What are the Different Types of Military Tanks?
There are many different types of military tanks, typically indicated both by their design and the country of origin in which the tank was produced. These include different designs and models of the German Panzerkampfwagen, American tanks such as the M1 Abrams and the M4 or Sherman tank, and British tanks such as the Mk V and earlier models from World War I, and subsequent tanks designs like the Cromwell and Chieftain. Since military tanks were one of the cornerstones of 20th century warfare, their design and use was typically indicative of a country of origin or manufacturer within a particular nation.
Military tanks are vehicles designed to provide armored support for infantry, while also being able to navigate different types of terrain and bring massive firepower to bear against opposition forces in a military conflict. While there are some fairly ancient designs for vehicles similar to modern day tanks, including a drawing by Leonardo da Vinci, the real birth of tanks and the use of tanks in warfare came during World War I (WWI). The horrific trench warfare seen during WWI could often produce an effective stalemate or battle conditions in which neither side could claim an advantage. Armored vehicles were designed to break through these situations and provide support to soldiers on the battlefield.
The British Mk V and four previous versions were among the first of these armored vehicles to resemble what most people think of as modern day military tanks. It is also likely that the name “tank” stemmed from British factories where they were being built. In order to prevent spies from finding out about the new weapons being made, workers were told they were building parts for “water tanks,” and it is likely the name “tank” stuck with the vehicle due to its simplicity. Later models of British military tanks include the Cromwell and Chieftain, both designed to provide superior firepower and mobility on the battlefield.
American military tanks include the M4 or Sherman tank that was frequently used throughout the United States (US) campaigns during World War II (WWII). The Sherman tank continued to see service through the Korean War, but more recently the M1 Abrams has become the primary tank used by the US in land operations. While it proved susceptible to roadside bombing attacks in the Middle East, modifications were made to provide greater armor and make these military tanks more resistant to such attacks.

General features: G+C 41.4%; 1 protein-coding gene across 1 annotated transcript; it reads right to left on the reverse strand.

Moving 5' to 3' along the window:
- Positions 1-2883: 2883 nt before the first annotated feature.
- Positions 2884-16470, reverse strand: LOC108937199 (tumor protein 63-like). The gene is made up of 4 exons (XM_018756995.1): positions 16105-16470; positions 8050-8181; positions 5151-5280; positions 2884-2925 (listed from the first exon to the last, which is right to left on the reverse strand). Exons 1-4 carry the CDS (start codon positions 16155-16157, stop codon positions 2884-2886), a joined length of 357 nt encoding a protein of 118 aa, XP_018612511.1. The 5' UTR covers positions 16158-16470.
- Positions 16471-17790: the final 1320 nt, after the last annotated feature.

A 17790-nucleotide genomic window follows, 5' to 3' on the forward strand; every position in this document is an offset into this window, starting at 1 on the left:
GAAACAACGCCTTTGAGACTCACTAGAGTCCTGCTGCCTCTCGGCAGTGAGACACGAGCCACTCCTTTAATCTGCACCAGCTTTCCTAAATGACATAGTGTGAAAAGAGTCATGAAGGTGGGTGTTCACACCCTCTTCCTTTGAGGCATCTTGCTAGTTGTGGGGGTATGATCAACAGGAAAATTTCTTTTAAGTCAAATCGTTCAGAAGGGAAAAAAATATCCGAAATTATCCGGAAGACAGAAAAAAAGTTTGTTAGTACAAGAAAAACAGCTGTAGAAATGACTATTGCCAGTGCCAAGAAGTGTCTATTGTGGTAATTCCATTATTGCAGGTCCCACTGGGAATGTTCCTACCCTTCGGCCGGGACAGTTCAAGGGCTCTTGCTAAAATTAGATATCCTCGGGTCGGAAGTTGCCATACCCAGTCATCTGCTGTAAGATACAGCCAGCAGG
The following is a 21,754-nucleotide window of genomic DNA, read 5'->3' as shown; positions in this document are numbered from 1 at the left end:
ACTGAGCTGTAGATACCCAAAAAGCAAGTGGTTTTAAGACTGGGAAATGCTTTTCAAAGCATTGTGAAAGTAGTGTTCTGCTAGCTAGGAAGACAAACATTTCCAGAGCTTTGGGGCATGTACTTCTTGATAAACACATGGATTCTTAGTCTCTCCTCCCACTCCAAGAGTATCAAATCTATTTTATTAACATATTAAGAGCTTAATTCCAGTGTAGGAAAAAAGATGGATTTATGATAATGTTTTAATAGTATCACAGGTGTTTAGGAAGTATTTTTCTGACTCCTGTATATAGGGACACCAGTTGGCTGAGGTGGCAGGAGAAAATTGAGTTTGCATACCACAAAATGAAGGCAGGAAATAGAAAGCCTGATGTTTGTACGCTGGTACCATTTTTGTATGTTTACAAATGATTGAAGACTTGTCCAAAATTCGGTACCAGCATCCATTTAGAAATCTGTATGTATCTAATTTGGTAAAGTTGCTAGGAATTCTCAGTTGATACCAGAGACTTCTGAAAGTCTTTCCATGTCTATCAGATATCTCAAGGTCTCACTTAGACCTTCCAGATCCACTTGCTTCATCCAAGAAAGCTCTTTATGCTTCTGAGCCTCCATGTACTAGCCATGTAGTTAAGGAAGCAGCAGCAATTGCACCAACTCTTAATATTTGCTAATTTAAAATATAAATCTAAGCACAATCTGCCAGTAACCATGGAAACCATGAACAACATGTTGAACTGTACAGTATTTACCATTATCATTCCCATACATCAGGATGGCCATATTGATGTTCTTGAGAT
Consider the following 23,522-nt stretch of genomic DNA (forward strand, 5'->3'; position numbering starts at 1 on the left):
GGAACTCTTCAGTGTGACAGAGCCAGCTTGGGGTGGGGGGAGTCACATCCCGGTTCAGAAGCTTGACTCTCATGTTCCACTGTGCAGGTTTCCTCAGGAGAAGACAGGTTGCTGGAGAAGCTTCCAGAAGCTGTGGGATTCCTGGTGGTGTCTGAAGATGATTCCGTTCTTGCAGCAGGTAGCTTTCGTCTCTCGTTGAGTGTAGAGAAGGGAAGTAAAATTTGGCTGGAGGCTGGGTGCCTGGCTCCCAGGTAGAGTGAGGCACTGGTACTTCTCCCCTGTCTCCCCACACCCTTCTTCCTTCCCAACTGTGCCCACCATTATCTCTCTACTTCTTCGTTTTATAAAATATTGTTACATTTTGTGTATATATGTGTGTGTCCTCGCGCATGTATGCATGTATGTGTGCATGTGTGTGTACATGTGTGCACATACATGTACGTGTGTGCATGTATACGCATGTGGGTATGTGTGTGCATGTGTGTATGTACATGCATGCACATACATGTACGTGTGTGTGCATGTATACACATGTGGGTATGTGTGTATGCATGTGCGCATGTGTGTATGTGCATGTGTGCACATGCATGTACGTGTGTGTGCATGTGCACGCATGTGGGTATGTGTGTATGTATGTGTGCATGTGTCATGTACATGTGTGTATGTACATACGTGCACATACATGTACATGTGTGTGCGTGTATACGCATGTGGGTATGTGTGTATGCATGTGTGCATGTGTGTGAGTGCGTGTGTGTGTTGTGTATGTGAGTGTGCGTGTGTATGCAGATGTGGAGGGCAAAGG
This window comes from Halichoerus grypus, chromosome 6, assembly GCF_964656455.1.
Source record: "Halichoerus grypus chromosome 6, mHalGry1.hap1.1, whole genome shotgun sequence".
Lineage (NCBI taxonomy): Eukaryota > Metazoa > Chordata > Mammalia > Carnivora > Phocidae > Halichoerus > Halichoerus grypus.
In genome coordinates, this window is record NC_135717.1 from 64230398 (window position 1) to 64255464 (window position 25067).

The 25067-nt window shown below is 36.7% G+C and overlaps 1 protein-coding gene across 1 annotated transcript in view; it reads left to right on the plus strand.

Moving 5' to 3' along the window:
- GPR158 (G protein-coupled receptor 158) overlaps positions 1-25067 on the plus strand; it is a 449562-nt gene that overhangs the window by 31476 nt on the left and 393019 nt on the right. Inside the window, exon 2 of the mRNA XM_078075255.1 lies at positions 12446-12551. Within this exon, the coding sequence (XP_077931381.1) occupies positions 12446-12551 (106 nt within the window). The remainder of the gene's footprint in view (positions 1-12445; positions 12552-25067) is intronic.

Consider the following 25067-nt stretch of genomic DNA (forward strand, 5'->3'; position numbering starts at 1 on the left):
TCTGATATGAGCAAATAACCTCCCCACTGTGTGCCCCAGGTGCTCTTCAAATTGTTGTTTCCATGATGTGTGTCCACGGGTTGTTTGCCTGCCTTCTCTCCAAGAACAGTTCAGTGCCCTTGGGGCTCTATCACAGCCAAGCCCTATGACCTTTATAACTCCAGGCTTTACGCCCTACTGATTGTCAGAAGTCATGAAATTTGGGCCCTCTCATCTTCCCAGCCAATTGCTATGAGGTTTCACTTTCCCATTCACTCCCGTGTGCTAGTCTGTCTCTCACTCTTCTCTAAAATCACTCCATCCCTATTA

The German word for tank, Panzerkampfwagen, meaning “armored war vehicle,” is often simply shortened to Panzer in reference to German tanks. A number of different military tanks were built and utilized by the Nazis during WWII including the Panzer III and subsequent models. Through the use of Blitzkrieg tactics, utilizing the combined efforts of many tanks and a deluge of artillery bombardment, the Nazi military was able to effectively break through enemy lines and destroy resistance.
One very cool topic when it comes to tanks is armor. Those went from, essentially, thick sheets of metal to being made out a combination of materials that are regarded as military secrets (the exact "recipe" is the military secret, but the materials are somewhat common).
Armor has become so efficient and improved that you can actually have great armor that is considerably lighter than it was for tanks during the height of World War II. Throw in more powerful engines and you've got lighter, faster and stronger tanks with more powerful guns thrown in for good measure.
The tank has remained viable on the battlefield simply because the design has been refined, improved and updated over the years. There are few weapons types you can say that about.
Fascinating thing about German tanks. On a tank-by-tank basis, a German tank could shred an American Sherman tank. They had better armor, more powerful guns and were better in almost every way.
The one glaring weakness that German tanks had, however, proved to be their undoing. They were very expensive to make. In fact, the U.S. could produce four Shermans for the cost of one German Tiger tank. Combine that cost with the American industrial advantage and it's clear to see how the allies nullified the threat of German tanks by simply flooding battlefields with a lot of Shermans.
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